Entropy of Vaporization Calculation for 5 Moles of Argon at 87.5 K and 150 K

In summary, we calculate the change in entropy for 5 moles of liquid argon undergoing vaporization at its normal boiling point (87.5 K) and subsequent heating to 150 K under constant volume conditions. Using the standard enthalpy change of vaporization for argon, we use Trouton's Rule to calculate the entropy of vaporization at 87.5 K and then use the ideal gas law to calculate the entropy change from 87.5 K to 150 K. The total entropy change is found to be 405.04 J K-1.
  • #1
dancingdodo27
6
1

Homework Statement



5 moles of liquid argon undergoes vaporization at its normal boiling point (87.5 K) and the resulting argon gas is subsequently heated to 150 K under constant volume conditions. Calculate the change of entropy for this process. The standard enthalpy change of vaporization, ∆ ⊖ is +6.5 kJ mol-1 for argon. Treat gaseous argon as an ideal gas in your calculations.

Homework Equations


ΔS= ΔvapH/ T
ΔS= q/T
ΔS= nCvln(Tf/Ti)

The Attempt at a Solution


For entropy of vaporisation at 87.5 K
ΔvapH= 6.5 kJ mol-1 for one mole ∴ 5 moles = (6.5⋅5)⋅1000= 32500 J mol-1
Using Trouton's Rule ΔS1= 32500/87.5 = 371.43 J K-1

Entropy from 87.5 K to 150 K
ΔS2= 5⋅ 3/2R⋅ ln(150/87.5)
ΔS2= 33.61 J K-1

Total entropy change= ΔSsys= ΔS1 + ΔS2
ΔSsys= 371.43 + 33.61 = 405.04 J K-1
 
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  • #2
dancingdodo27 said:

Homework Statement



5 moles of liquid argon undergoes vaporization at its normal boiling point (87.5 K) and the resulting argon gas is subsequently heated to 150 K under constant volume conditions. Calculate the change of entropy for this process. The standard enthalpy change of vaporization, ∆ ⊖ is +6.5 kJ mol-1 for argon. Treat gaseous argon as an ideal gas in your calculations.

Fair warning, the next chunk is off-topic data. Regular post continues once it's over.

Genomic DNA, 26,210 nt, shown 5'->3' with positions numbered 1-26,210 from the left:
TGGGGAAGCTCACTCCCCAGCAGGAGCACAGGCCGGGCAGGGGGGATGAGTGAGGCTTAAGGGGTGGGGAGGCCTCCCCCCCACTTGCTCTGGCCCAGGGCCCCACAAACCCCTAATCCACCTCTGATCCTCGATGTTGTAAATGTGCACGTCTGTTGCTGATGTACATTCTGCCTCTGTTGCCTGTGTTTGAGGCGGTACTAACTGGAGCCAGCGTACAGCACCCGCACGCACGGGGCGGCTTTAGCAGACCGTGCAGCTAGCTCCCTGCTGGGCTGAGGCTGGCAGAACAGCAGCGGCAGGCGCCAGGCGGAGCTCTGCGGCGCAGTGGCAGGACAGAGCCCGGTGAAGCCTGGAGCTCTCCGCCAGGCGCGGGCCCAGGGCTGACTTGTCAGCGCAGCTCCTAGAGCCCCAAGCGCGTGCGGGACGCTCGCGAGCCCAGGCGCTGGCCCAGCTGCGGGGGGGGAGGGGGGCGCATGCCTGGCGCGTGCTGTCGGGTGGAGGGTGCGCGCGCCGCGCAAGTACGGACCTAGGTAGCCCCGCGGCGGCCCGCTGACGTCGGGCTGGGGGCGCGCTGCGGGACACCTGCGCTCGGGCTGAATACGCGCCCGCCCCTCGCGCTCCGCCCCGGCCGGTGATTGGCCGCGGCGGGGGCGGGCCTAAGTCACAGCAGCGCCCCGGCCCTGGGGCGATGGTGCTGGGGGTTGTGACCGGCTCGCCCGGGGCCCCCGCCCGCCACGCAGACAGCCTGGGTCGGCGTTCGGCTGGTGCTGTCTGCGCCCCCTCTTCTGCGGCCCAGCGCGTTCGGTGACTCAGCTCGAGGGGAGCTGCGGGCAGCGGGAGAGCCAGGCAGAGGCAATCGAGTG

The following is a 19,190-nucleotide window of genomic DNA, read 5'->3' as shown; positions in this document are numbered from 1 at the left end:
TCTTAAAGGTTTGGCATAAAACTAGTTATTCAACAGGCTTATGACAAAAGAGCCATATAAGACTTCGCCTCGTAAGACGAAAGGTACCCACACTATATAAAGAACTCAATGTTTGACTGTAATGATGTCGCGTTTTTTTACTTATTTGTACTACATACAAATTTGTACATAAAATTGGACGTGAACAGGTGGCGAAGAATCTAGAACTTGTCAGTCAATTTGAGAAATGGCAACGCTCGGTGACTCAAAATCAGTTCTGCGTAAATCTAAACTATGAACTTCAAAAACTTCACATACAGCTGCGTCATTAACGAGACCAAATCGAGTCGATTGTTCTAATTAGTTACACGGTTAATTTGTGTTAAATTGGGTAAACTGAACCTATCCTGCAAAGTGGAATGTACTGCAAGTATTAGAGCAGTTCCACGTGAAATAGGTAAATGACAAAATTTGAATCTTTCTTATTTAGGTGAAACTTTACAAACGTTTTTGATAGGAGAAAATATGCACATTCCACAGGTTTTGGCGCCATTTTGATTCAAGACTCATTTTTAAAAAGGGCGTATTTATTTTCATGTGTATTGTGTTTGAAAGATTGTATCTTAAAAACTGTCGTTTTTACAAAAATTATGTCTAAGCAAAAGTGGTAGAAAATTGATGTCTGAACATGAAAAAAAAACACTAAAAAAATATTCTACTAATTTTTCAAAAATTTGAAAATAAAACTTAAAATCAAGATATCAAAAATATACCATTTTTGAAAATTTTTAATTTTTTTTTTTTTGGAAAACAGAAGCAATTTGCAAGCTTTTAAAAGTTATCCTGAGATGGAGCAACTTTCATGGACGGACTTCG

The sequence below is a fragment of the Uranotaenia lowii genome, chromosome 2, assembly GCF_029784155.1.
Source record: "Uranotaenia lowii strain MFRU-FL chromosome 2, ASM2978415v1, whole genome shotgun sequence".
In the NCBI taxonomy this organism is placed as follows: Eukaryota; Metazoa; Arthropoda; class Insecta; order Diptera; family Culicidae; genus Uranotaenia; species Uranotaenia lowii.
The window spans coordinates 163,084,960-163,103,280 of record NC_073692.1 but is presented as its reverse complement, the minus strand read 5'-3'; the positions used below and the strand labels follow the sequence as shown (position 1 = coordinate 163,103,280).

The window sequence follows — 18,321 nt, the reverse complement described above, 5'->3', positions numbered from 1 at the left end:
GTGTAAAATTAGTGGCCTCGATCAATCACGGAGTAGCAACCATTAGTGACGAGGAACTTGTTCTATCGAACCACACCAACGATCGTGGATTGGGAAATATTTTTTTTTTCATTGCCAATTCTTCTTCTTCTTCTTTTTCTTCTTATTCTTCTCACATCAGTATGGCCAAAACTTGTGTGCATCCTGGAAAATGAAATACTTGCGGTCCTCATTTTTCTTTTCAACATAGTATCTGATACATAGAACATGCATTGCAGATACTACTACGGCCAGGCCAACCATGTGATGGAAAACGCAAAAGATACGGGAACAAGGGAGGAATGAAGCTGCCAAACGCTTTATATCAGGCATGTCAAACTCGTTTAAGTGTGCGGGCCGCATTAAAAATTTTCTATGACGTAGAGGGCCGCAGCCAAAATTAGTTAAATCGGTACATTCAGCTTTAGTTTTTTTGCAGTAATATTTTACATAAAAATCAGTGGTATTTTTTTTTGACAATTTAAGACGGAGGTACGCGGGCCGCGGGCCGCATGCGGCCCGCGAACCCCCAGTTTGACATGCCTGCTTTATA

Homework Equations


ΔS= ΔvapH/ T
ΔS= q/T
ΔS= nCvln(Tf/Ti)

The Attempt at a Solution


For entropy of vaporisation at 87.5 K
ΔvapH= 6.5 kJ mol-1 for one mole ∴ 5 moles = (6.5⋅5)⋅1000= 32500 J mol-1
Using Trouton's Rule ΔS1= 32500/87.5 = 371.43 J K-1

Entropy from 87.5 K to 150 K
ΔS2= 5⋅ 3/2R⋅ ln(150/87.5)
ΔS2= 33.61 J K-1

Total entropy change= ΔSsys= ΔS1 + ΔS2
ΔSsys= 371.43 + 33.61 = 405.04 J K-1
Your methodology looks correct. I haven't checked your arithmetic.
 

Related to Entropy of Vaporization Calculation for 5 Moles of Argon at 87.5 K and 150 K

1. How is entropy of vaporization calculated?

The entropy of vaporization is calculated using the Clausius-Clapeyron equation, which relates the change in vapor pressure with temperature to the enthalpy of vaporization and the gas constant. It is represented by the formula ΔS = ΔHvap / T, where ΔS is the change in entropy, ΔHvap is the enthalpy of vaporization, and T is the temperature in Kelvin.

2. What is the significance of 5 moles of Argon in this calculation?

In this calculation, 5 moles of Argon is the amount of gas being analyzed. It is a unit of measurement used in chemistry to represent a specific quantity of a substance. In this case, it is used to determine the change in entropy for a specific amount of Argon gas.

3. Why are the temperatures of 87.5 K and 150 K used?

The temperatures of 87.5 K and 150 K are used in this calculation because they represent the boiling and melting points of Argon, respectively. These specific temperatures are used to determine the change in entropy during the phase transition from liquid to gas.

4. What is the purpose of calculating the entropy of vaporization for Argon?

The purpose of calculating the entropy of vaporization for Argon is to understand the thermodynamic behavior of the gas during the phase transition from liquid to gas. It can also provide valuable information about the energy required for the phase change and the stability of the gas at different temperatures.

5. Are there any limitations to this calculation?

Yes, there are limitations to this calculation. It assumes ideal gas behavior and does not take into account any non-idealities or deviations from the ideal gas law. It also assumes that the Argon gas is pure and does not consider any impurities or interactions with other substances. Additionally, the calculation is not applicable to phase transitions that occur at temperatures below the melting point of Argon.

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